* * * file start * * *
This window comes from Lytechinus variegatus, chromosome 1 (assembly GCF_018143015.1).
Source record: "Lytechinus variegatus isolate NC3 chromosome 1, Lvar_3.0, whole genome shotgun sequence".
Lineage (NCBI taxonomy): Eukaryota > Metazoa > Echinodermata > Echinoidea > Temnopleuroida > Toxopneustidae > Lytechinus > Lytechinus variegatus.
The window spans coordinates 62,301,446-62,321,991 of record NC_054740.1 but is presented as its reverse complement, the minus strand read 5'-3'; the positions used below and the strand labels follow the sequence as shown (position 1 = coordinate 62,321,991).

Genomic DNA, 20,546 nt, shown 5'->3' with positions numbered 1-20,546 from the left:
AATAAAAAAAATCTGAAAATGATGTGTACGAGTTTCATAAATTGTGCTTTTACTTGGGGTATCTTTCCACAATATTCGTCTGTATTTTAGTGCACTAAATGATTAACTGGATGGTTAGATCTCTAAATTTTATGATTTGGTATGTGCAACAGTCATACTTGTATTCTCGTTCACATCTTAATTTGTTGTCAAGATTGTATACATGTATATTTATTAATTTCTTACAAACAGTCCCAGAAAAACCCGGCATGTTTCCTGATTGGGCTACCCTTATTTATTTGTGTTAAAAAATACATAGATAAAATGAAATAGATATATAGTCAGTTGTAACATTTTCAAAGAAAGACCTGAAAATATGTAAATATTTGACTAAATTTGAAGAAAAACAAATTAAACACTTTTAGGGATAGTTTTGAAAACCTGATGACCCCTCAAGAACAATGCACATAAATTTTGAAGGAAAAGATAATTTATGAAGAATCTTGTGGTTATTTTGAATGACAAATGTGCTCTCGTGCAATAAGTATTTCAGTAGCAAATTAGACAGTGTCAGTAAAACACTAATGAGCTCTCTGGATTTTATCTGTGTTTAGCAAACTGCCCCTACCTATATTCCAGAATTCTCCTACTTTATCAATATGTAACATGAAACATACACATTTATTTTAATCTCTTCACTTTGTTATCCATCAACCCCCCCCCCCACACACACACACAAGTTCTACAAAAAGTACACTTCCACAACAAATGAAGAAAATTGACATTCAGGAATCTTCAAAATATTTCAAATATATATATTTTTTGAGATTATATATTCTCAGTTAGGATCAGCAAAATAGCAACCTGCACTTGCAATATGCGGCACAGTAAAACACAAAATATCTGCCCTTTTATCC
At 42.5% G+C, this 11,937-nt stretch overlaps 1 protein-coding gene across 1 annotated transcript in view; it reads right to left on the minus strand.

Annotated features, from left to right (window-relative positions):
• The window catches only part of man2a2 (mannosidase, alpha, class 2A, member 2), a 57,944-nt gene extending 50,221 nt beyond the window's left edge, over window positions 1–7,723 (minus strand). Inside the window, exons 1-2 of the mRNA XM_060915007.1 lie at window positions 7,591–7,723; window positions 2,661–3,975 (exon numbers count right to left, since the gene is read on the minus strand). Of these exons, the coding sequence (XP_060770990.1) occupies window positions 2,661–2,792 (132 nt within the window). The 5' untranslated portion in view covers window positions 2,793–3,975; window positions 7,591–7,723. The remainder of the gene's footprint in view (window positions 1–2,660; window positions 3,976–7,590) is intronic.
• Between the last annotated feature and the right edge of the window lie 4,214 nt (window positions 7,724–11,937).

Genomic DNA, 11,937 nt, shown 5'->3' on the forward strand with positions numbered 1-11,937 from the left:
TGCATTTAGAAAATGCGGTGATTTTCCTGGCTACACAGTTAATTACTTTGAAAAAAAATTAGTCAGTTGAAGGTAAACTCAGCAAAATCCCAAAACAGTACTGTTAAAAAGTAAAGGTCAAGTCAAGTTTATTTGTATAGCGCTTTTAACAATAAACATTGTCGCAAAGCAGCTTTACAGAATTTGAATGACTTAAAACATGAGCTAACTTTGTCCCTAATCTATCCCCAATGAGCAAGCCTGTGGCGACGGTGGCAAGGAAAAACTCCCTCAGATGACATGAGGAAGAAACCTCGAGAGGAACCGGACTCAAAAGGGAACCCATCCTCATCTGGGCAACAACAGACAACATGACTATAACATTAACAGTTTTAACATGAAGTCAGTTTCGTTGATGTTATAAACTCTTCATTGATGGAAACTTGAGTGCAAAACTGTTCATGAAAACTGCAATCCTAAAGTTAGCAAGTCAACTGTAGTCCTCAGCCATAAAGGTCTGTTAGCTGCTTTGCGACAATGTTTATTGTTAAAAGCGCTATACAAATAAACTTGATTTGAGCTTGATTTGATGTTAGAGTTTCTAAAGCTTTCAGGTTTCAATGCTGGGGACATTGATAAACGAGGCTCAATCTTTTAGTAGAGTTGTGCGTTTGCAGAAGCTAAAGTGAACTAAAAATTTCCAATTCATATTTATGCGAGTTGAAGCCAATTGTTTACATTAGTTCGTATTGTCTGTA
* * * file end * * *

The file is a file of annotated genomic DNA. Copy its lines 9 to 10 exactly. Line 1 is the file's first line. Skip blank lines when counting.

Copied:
• The window catches only part of man2a2 (mannosidase, alpha, class 2A, member 2), a 57,944-nt gene extending 50,221 nt beyond the window's left edge, over window positions 1–7,723 (minus strand). Inside the window, exons 1-2 of the mRNA XM_060915007.1 lie at window positions 7,591–7,723; window positions 2,661–3,975 (exon numbers count right to left, since the gene is read on the minus strand). Of these exons, the coding sequence (XP_060770990.1) occupies window positions 2,661–2,792 (132 nt within the window). The 5' untranslated portion in view covers window positions 2,793–3,975; window positions 7,591–7,723. The remainder of the gene's footprint in view (window positions 1–2,660; window positions 3,976–7,590) is intronic.
• Between the last annotated feature and the right edge of the window lie 4,214 nt (window positions 7,724–11,937).